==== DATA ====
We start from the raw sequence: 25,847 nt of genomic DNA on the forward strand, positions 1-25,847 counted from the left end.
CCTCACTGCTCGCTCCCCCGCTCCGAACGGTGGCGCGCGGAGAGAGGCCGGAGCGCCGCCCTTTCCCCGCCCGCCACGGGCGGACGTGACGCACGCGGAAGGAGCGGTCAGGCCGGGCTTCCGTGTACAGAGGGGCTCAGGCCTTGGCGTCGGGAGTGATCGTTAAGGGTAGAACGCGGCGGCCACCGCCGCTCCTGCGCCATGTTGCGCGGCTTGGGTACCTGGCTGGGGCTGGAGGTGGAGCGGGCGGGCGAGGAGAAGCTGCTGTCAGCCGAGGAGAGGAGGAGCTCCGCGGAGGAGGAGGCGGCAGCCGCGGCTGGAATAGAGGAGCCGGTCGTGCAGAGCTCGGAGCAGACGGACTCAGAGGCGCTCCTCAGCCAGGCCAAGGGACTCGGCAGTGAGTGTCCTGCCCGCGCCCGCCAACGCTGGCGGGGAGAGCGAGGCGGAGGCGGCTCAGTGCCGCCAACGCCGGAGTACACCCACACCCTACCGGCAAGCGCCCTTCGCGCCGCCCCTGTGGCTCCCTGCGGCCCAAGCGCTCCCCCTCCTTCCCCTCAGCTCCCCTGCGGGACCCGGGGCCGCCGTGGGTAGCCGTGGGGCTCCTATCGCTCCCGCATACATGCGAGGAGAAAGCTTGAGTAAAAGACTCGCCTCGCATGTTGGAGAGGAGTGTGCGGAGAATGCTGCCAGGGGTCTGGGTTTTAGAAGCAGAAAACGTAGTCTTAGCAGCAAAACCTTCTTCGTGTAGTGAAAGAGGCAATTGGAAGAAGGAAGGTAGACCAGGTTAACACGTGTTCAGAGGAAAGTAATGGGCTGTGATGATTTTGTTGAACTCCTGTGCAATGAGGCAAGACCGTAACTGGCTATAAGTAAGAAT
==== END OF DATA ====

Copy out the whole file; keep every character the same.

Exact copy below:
We start from the raw sequence: 25,847 nt of genomic DNA on the forward strand, positions 1-25,847 counted from the left end.
CCTCACTGCTCGCTCCCCCGCTCCGAACGGTGGCGCGCGGAGAGAGGCCGGAGCGCCGCCCTTTCCCCGCCCGCCACGGGCGGACGTGACGCACGCGGAAGGAGCGGTCAGGCCGGGCTTCCGTGTACAGAGGGGCTCAGGCCTTGGCGTCGGGAGTGATCGTTAAGGGTAGAACGCGGCGGCCACCGCCGCTCCTGCGCCATGTTGCGCGGCTTGGGTACCTGGCTGGGGCTGGAGGTGGAGCGGGCGGGCGAGGAGAAGCTGCTGTCAGCCGAGGAGAGGAGGAGCTCCGCGGAGGAGGAGGCGGCAGCCGCGGCTGGAATAGAGGAGCCGGTCGTGCAGAGCTCGGAGCAGACGGACTCAGAGGCGCTCCTCAGCCAGGCCAAGGGACTCGGCAGTGAGTGTCCTGCCCGCGCCCGCCAACGCTGGCGGGGAGAGCGAGGCGGAGGCGGCTCAGTGCCGCCAACGCCGGAGTACACCCACACCCTACCGGCAAGCGCCCTTCGCGCCGCCCCTGTGGCTCCCTGCGGCCCAAGCGCTCCCCCTCCTTCCCCTCAGCTCCCCTGCGGGACCCGGGGCCGCCGTGGGTAGCCGTGGGGCTCCTATCGCTCCCGCATACATGCGAGGAGAAAGCTTGAGTAAAAGACTCGCCTCGCATGTTGGAGAGGAGTGTGCGGAGAATGCTGCCAGGGGTCTGGGTTTTAGAAGCAGAAAACGTAGTCTTAGCAGCAAAACCTTCTTCGTGTAGTGAAAGAGGCAATTGGAAGAAGGAAGGTAGACCAGGTTAACACGTGTTCAGAGGAAAGTAATGGGCTGTGATGATTTTGTTGAACTCCTGTGCAATGAGGCAAGACCGTAACTGGCTATAAGTAAGAAT